It’s funny, two new parrots in the household, and there’s suddenly a number of specific behavioural goals that come with them.
I figured it’s worthwhile to discuss a little bit, mixed with pictures, so that people who read this and have parrots feel that if they’re having issues, they’re fixable, and second, for those who don’t have parrots, they can really comprehend what living with parrots is like.
Tlalli eats pellets, but not fresh food.
Keela eats pellets and will somewhat eat fresh food, but only if in company.
In both cases, the fix is pretty straight forward — keep providing fresh food for several hours in the morning when they don’t have other food, and eventually, they will eat it — so far, this method has never once failed, though the record was eight months before Pineapple, our previous lovebird, would eat fresh food.
2) Feather destruction.
Tlalli barbers her feathers something fierce.
She seems to mostly do it at quiet times, when there’s limited stimulation going on. She will not do so when she is wet.
Two pronged attack for that one — once she’s started molting and growing in new feathers, we will keep her damp as much as possible.
Also, we’re working on more and more playing with toys and environmental enrichment in the form of foraging, crunchy feeling things to destroy, and rope and other things that she really seems to enjoy.
We would like Tlalli and Theo to share a cage. They have an 8 foot long by 4 foot deep by 6 foot tall cage to share, so there’s plenty of room.
However, they are not ready yet. We tried, briefly, and Tlalli cornered Theo and he had to be rescued.
Plan for that is pretty simple though — both Tlalli and Theo are very food motivated, so they will be regularly reinforced for calm behaviour when close to each other, as seen below.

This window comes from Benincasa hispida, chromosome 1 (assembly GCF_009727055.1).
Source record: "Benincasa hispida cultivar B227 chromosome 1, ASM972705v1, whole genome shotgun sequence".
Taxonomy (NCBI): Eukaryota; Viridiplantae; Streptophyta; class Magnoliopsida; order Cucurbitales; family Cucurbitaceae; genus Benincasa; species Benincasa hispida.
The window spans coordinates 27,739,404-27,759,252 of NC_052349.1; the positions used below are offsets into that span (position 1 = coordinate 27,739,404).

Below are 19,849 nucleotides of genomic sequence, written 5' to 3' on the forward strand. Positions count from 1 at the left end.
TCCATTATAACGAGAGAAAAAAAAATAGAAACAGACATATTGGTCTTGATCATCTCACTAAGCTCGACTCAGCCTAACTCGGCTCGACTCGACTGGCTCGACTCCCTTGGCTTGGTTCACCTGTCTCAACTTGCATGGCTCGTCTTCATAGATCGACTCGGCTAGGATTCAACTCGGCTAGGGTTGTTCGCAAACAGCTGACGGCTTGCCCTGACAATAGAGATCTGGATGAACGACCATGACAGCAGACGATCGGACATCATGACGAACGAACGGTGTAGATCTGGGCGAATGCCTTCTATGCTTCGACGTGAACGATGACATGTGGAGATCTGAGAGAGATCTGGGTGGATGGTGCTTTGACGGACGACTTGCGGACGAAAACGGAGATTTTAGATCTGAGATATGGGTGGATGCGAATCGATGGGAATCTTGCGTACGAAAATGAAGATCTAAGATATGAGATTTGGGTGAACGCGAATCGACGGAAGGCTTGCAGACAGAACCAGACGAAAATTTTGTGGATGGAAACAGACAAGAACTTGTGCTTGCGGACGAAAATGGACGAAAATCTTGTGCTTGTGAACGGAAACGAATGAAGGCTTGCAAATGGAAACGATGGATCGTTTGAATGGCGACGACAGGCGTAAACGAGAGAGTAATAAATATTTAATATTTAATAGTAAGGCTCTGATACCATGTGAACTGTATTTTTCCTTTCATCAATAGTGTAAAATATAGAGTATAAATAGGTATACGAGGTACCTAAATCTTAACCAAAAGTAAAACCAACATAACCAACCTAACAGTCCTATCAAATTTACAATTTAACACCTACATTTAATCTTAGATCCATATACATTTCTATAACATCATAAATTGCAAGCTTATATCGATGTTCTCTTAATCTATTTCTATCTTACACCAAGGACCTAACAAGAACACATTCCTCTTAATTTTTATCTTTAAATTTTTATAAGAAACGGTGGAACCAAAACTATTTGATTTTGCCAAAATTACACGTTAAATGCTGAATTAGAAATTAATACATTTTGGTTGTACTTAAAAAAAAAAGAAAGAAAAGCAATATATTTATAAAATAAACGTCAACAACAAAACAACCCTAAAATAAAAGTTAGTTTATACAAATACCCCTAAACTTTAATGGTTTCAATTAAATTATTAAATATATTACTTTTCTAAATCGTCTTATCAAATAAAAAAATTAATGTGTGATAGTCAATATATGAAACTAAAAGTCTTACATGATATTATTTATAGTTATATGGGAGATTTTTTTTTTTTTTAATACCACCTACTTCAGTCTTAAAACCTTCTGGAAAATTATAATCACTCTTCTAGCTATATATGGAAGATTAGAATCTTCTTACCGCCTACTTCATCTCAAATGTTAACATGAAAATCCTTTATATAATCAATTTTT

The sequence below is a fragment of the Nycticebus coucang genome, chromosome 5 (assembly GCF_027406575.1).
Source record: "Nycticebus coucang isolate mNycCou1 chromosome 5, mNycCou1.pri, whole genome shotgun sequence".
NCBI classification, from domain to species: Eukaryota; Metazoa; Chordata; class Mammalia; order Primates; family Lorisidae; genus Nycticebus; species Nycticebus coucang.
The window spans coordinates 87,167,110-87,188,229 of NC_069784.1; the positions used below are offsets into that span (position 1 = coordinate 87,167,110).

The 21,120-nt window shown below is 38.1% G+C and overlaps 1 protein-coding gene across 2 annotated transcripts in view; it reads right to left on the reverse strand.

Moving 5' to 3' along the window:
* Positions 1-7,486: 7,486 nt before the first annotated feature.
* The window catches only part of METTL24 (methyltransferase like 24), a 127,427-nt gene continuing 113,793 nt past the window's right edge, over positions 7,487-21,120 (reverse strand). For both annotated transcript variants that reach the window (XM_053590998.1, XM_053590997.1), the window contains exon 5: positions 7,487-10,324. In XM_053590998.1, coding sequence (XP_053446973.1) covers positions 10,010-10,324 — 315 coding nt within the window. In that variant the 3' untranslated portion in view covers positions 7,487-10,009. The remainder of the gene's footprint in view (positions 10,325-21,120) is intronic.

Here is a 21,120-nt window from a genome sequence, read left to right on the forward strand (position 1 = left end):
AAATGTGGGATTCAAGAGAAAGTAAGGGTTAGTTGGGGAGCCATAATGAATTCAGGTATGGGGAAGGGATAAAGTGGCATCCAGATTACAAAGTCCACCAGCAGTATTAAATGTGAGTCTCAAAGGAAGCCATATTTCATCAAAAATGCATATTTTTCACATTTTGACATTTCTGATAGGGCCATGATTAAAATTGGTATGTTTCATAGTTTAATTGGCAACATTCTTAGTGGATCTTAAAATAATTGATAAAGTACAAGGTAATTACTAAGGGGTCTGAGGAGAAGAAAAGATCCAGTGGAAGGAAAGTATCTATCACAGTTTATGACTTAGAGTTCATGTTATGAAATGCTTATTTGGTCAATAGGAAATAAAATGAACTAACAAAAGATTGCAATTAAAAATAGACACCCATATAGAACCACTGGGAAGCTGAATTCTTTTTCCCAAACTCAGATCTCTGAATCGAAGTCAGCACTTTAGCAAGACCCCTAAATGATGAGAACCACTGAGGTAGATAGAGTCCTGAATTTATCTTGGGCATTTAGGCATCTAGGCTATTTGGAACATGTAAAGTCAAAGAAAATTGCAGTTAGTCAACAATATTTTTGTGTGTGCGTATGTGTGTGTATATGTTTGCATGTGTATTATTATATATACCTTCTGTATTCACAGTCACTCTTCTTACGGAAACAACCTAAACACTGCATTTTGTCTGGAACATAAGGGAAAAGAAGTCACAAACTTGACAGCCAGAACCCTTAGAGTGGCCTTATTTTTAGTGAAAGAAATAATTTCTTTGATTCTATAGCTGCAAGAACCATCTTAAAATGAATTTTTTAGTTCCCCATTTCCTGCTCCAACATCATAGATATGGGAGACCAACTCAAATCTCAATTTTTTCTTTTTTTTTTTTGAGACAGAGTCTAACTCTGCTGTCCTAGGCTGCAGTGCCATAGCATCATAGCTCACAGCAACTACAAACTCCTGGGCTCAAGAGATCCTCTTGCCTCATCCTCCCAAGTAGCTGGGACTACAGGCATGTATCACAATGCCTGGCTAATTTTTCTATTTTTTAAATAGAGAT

Both of them are on the same stand, both are showing relaxed body language.
With enough time and enough proximity, they’ll be fine together — just need to continue reinforcing calm body language when they’re near each other, and stop allowing Tlalli to chase Theo into corners, which sets back the relationship on both sides.
The next set of cohabitation is a little more challenging — Keela and Cin. Keela is very curious about Cin, approaches him politely, and seems not at all bothered by his presence. Cin clearly has a different opinion. He tightens up his feathers when she’s nearby, he will fly away if she’s too close.
Which is a shame, because she’s so pretty.
The reason this one is more challenging is fairly simple. Cin is not interested in treats, because Cin is fat. Keela would eat the world, so reinforcing her for things is very simple, but Cin will not even take nuts half the time.
He has disapproving African grey bird boobs.
There’s a whole lot of fixes here for all of this.
First, I’ve cut back on Cin’s pellets, but I am going to have to cut back further.
Second, we’re encouraging more flight as much as we can.
Third, Keela’s cage has been moved downstairs next to Cin’s so that they can see each other more frequently (and Keela can get decent amounts of sleep like our other birds).
I will also work on getting a weight on Cin so that I can monitor more closely, but I care more about physical and behavioural changes more than a number on a scale.
And finally, a fun goal more than an unfun one.
4) Flight training Keela!
Keela’s an amazingly good flier, particularly for a parrot who was very likely not fledged, and has been clipped for most of her life.
Right now, we’re working on recall to hand, which she’s gotten much better at. On the other side of things, I need to build up the value in the stand, because for the past few days, she’s been flying to me whenever she’s had a chance.
Foraging works well for the stand though.
So, in a nutshell, living with a bunch of parrots involves a whole lot of learning, teaching, and problem solving.
That, and a lot of picture taking too. :)
Want to guess what Tlalli’s doing in this picture? Feel free to leave a comment!